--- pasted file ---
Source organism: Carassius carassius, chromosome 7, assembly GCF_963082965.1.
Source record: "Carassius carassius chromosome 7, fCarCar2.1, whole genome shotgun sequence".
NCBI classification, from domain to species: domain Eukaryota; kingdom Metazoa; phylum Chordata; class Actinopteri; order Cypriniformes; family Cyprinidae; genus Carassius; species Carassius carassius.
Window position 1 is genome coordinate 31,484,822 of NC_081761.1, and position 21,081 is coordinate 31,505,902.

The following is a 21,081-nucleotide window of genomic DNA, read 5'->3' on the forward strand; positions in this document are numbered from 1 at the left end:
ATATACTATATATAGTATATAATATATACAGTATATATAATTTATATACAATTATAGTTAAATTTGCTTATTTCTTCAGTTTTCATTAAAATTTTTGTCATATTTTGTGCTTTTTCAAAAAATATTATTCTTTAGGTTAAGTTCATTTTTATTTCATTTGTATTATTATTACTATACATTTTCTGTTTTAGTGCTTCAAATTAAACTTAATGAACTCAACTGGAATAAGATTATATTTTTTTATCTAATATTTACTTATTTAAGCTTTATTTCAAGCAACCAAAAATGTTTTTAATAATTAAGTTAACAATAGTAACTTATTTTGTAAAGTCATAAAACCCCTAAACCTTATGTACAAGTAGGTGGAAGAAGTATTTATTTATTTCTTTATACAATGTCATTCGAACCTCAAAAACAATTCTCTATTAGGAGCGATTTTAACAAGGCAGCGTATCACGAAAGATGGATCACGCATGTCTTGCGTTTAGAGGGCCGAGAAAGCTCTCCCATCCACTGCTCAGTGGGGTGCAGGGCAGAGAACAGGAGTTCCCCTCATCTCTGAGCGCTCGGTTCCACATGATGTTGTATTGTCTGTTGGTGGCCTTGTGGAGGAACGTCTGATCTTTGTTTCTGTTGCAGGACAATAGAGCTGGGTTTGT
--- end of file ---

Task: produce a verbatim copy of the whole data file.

Source organism: Carassius carassius, chromosome 7, assembly GCF_963082965.1.
Source record: "Carassius carassius chromosome 7, fCarCar2.1, whole genome shotgun sequence".
NCBI classification, from domain to species: domain Eukaryota; kingdom Metazoa; phylum Chordata; class Actinopteri; order Cypriniformes; family Cyprinidae; genus Carassius; species Carassius carassius.
Window position 1 is genome coordinate 31,484,822 of NC_081761.1, and position 21,081 is coordinate 31,505,902.

The following is a 21,081-nucleotide window of genomic DNA, read 5'->3' on the forward strand; positions in this document are numbered from 1 at the left end:
ATATACTATATATAGTATATAATATATACAGTATATATAATTTATATACAATTATAGTTAAATTTGCTTATTTCTTCAGTTTTCATTAAAATTTTTGTCATATTTTGTGCTTTTTCAAAAAATATTATTCTTTAGGTTAAGTTCATTTTTATTTCATTTGTATTATTATTACTATACATTTTCTGTTTTAGTGCTTCAAATTAAACTTAATGAACTCAACTGGAATAAGATTATATTTTTTTATCTAATATTTACTTATTTAAGCTTTATTTCAAGCAACCAAAAATGTTTTTAATAATTAAGTTAACAATAGTAACTTATTTTGTAAAGTCATAAAACCCCTAAACCTTATGTACAAGTAGGTGGAAGAAGTATTTATTTATTTCTTTATACAATGTCATTCGAACCTCAAAAACAATTCTCTATTAGGAGCGATTTTAACAAGGCAGCGTATCACGAAAGATGGATCACGCATGTCTTGCGTTTAGAGGGCCGAGAAAGCTCTCCCATCCACTGCTCAGTGGGGTGCAGGGCAGAGAACAGGAGTTCCCCTCATCTCTGAGCGCTCGGTTCCACATGATGTTGTATTGTCTGTTGGTGGCCTTGTGGAGGAACGTCTGATCTTTGTTTCTGTTGCAGGACAATAGAGCTGGGTTTGT